22. 2. 2023

Hedging bets in more-than-human worlds: Joint futures of veterinary and conservation interventions

Panel at An Unwell World? Anthropology in a Speculative Mode ASA conference, April 11-14, SOAS – London, United Kingdom

Sessions: Thursday 13 April, , Thursday 13 April,
Time zone: BST (local time)  


As more-than-human regimes of value and governance, veterinary and conservation interventions overlap and intersect in numerous ways. For example, veterinary care is often key to conservation projects, such as endangered species monitoring programmes and rehabilitation centres that aim to ‘return’ rescued animals to ‘the wild’. Veterinary authority and logics also legitimate biosecurity measures that seek to protect ‘native’ flora and fauna from ‘invasive’ species. Both fields, moreover, are constitutively structured around anticipatory devices, such as pre-emptive biosecurity restrictions, programmes for vaccinations, euthanasia or reproduction, and predictions of likely population trends. We invite panellists to ask how the future in conservation and/or veterinary medicine serves as a ‘guiding trope in the present’ (Nielsen 2014), and on what temporal scales it is located, or indeed evacuated (Guyer 2010). We seek contributions that empirically/ethnographically flesh out how the two fields (separately or jointly) build their capacity to imagine, foresee, speculate, and predict, so as to intervene, act upon, enact, precipitate or prevent different versions of the future. Specifically, we encourage curiosity about the structural, political, imaginative and other means through which the two fields build authority and hedge their bets on various futures—particularly in situations where there is a significant risk of failure or being proved wrong.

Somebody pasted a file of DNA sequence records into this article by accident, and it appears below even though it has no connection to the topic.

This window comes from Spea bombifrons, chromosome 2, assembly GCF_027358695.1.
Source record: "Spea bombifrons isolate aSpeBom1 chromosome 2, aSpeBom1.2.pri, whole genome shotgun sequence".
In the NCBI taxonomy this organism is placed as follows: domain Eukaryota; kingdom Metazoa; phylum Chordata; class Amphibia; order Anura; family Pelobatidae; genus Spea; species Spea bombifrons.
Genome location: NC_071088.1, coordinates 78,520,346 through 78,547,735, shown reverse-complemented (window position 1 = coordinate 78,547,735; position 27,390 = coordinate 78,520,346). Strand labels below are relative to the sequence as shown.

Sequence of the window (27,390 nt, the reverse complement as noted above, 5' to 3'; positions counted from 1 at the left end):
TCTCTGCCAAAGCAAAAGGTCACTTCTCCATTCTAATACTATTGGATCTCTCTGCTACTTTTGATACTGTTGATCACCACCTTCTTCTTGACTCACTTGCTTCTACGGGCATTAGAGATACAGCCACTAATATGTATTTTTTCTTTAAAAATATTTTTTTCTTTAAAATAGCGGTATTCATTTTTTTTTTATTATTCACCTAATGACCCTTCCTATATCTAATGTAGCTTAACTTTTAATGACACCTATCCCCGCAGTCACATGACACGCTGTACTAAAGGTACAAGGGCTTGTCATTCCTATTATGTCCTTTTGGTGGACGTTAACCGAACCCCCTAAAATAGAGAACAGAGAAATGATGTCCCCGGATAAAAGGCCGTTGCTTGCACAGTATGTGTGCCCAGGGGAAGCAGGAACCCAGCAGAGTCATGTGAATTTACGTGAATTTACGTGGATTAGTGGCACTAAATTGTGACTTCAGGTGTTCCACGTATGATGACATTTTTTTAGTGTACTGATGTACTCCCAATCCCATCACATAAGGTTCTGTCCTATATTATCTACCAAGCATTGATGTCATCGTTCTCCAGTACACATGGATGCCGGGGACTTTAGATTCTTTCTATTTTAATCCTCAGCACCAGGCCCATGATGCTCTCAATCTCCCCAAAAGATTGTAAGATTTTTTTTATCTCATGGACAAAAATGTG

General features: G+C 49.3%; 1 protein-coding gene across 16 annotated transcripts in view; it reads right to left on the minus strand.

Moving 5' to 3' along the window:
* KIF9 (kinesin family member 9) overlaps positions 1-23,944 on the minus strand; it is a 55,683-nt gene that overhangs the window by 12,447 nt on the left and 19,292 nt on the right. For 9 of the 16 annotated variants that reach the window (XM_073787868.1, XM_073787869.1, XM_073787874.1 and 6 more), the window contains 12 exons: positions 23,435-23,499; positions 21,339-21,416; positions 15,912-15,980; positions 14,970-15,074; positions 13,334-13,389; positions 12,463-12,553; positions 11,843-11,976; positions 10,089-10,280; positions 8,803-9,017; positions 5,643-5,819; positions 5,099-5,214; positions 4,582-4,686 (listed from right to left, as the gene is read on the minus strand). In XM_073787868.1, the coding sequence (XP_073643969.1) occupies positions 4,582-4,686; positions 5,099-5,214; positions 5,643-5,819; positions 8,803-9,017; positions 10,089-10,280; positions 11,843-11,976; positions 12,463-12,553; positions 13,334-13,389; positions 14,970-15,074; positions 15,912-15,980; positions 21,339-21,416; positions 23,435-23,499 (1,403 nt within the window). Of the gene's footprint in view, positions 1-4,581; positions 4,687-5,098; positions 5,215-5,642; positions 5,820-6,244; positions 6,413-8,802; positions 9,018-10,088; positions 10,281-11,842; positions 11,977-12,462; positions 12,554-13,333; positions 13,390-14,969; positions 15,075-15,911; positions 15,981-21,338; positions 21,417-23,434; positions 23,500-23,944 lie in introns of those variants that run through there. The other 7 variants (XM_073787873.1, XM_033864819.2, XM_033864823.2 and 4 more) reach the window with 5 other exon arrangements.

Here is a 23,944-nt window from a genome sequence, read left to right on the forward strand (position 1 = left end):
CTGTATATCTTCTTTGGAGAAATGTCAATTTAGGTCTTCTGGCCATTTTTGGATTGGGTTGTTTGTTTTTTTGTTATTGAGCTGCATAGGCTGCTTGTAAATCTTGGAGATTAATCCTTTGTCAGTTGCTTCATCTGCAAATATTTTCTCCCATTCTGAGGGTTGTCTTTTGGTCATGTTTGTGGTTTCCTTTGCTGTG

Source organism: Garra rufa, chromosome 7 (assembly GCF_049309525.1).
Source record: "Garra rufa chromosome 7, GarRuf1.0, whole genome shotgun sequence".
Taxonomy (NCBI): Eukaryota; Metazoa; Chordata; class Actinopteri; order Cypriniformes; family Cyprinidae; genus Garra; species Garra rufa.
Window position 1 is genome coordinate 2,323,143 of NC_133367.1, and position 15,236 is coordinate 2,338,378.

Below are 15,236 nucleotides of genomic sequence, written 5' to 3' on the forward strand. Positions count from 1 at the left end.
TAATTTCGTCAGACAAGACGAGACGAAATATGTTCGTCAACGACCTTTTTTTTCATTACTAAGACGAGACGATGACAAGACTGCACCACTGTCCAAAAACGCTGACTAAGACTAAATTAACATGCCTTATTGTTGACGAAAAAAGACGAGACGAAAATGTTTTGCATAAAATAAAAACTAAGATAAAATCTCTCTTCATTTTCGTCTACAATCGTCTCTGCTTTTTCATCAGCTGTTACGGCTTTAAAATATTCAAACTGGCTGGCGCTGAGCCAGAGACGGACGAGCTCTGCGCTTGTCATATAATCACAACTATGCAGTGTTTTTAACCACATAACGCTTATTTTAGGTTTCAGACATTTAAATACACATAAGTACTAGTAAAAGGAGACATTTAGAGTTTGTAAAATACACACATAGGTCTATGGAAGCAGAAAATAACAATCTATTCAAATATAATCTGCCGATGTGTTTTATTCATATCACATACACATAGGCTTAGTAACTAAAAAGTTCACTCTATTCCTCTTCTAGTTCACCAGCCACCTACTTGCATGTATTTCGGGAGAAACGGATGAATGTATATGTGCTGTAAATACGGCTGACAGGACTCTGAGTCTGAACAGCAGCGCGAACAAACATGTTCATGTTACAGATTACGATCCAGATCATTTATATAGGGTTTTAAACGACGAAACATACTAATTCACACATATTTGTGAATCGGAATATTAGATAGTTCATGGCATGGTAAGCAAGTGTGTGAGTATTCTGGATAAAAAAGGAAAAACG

Else Vogel

Else Vogel is an assistant professor of anthropology at the University of Amsterdam whose work focuses on values in (human and animal) health care practices, advancing theories of valuation, care and biopolitics. Her current research explores how different human-animal relations are navigated in practice by those involved in food production, focusing on the work of veterinarians in pig and dairy farming.

Online: Else Vogel (@ElseVogel)/Twitter and website (






Emmanuelle Roth

Emmanuelle Roth is an anthropologist and a postdoctoral research fellow in the ERC project “Fragments of the Forest: Hot Zones, Disease Ecologies, and the Changing Landscape of Environment and Health in West Africa” at the Rachel Carson Center in Munich. She is interested in how people understand, make meaning of and relate epidemics, environmental changes, and human-animal interactions. Her current research examines shifts in comprehending, caring for, and valuing bats, primates, and other wild species in the mining area and biodiversity-rich landscape of Mount Nimba, a mountain range that spans the borders of Guinea, Liberia, and Côte d’Ivoire. Emmanuelle also holds a master’s degree in humanitarian action and has been actively involved as a social scientist in outbreaks of Ebola in West Africa.

Online: Emmanuelle Roth (@RothEmmanuelle) /Twitter and Fragments of the forest (ERC Project) 





Laure Disson